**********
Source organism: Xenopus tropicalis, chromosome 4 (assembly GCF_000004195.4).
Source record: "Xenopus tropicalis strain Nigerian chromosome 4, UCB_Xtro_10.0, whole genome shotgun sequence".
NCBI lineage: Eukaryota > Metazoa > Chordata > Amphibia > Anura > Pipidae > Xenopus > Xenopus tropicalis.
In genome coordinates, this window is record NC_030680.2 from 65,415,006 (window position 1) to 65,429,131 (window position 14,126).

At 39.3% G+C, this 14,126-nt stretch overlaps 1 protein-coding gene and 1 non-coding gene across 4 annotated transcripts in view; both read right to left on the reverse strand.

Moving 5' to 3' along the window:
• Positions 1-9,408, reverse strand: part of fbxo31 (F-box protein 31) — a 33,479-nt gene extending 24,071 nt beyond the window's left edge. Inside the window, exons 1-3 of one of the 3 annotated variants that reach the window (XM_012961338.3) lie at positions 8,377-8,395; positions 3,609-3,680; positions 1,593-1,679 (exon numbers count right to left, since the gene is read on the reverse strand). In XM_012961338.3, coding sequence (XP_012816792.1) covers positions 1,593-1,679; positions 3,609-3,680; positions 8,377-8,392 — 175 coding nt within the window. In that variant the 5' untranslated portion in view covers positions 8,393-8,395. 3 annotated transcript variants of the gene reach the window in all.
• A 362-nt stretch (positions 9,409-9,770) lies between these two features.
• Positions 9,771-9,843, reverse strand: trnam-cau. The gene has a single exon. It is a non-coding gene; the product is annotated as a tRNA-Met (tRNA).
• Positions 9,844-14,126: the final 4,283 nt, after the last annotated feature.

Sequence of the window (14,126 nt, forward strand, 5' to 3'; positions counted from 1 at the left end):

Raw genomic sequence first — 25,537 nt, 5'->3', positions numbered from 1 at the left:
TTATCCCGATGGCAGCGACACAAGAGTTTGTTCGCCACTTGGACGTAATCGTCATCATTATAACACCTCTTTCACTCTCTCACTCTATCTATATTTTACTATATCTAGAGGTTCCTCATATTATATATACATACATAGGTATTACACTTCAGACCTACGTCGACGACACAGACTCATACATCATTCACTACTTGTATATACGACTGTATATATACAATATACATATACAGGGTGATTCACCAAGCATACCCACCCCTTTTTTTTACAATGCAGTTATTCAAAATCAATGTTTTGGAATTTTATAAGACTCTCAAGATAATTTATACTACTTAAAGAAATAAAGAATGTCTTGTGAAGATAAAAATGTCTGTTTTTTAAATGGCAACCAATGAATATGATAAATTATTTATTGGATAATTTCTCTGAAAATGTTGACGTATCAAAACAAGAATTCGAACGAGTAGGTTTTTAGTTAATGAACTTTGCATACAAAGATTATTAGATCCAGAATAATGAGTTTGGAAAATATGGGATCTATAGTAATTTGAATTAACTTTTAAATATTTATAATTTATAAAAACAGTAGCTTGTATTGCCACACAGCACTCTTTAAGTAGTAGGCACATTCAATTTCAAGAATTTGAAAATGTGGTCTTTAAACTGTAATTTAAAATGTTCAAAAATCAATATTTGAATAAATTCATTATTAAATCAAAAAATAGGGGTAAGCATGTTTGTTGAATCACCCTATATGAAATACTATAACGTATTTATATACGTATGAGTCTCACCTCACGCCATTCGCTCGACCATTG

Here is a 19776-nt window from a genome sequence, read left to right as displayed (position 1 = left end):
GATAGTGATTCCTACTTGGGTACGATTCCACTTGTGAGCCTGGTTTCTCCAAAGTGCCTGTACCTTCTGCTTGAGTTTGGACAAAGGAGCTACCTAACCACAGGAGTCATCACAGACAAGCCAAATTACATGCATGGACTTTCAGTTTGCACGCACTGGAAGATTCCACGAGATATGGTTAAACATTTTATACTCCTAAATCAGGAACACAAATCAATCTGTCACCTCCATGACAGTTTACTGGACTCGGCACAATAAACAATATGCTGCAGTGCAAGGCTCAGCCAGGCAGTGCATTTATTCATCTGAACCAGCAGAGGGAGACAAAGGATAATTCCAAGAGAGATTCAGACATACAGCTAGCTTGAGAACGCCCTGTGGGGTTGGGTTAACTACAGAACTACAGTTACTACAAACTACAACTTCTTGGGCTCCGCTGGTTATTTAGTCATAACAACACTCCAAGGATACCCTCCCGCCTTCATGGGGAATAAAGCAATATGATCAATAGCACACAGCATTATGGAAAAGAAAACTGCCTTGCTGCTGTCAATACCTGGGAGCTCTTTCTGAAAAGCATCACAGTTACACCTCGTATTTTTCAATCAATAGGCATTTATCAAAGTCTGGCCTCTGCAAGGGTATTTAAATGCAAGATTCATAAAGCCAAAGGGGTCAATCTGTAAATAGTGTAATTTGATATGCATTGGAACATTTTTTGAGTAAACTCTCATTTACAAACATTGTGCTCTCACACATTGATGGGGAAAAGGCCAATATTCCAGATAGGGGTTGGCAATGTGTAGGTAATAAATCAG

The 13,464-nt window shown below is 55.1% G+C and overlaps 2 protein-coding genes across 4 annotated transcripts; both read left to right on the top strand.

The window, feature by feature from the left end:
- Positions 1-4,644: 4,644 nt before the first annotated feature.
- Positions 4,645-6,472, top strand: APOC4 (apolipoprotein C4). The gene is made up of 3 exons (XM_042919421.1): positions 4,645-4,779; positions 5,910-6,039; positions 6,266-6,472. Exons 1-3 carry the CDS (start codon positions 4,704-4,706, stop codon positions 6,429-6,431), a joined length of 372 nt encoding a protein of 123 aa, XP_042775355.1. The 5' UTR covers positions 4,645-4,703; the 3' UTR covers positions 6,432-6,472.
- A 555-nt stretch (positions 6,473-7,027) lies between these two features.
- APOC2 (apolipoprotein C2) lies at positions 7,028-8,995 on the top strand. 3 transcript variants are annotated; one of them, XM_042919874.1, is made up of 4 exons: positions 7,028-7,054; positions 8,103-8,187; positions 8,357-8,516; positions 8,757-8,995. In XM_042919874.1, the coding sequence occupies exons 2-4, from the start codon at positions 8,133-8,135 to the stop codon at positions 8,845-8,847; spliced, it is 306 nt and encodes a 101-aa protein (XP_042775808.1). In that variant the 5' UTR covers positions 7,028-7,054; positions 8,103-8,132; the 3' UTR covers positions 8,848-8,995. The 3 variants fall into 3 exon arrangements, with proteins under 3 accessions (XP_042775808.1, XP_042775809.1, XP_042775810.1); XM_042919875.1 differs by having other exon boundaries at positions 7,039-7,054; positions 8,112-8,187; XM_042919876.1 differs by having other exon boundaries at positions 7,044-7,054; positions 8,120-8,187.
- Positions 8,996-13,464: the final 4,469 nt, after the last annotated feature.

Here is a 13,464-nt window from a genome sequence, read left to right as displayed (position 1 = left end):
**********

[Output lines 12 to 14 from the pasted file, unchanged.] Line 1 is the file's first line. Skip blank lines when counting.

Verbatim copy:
Raw genomic sequence first — 25,537 nt, 5'->3', positions numbered from 1 at the left:
TTATCCCGATGGCAGCGACACAAGAGTTTGTTCGCCACTTGGACGTAATCGTCATCATTATAACACCTCTTTCACTCTCTCACTCTATCTATATTTTACTATATCTAGAGGTTCCTCATATTATATATACATACATAGGTATTACACTTCAGACCTACGTCGACGACACAGACTCATACATCATTCACTACTTGTATATACGACTGTATATATACAATATACATATACAGGGTGATTCACCAAGCATACCCACCCCTTTTTTTTACAATGCAGTTATTCAAAATCAATGTTTTGGAATTTTATAAGACTCTCAAGATAATTTATACTACTTAAAGAAATAAAGAATGTCTTGTGAAGATAAAAATGTCTGTTTTTTAAATGGCAACCAATGAATATGATAAATTATTTATTGGATAATTTCTCTGAAAATGTTGACGTATCAAAACAAGAATTCGAACGAGTAGGTTTTTAGTTAATGAACTTTGCATACAAAGATTATTAGATCCAGAATAATGAGTTTGGAAAATATGGGATCTATAGTAATTTGAATTAACTTTTAAATATTTATAATTTATAAAAACAGTAGCTTGTATTGCCACACAGCACTCTTTAAGTAGTAGGCACATTCAATTTCAAGAATTTGAAAATGTGGTCTTTAAACTGTAATTTAAAATGTTCAAAAATCAATATTTGAATAAATTCATTATTAAATCAAAAAATAGGGGTAAGCATGTTTGTTGAATCACCCTATATGAAATACTATAACGTATTTATATACGTATGAGTCTCACCTCACGCCATTCGCTCGACCATTG

Here is a 19776-nt window from a genome sequence, read left to right as displayed (position 1 = left end):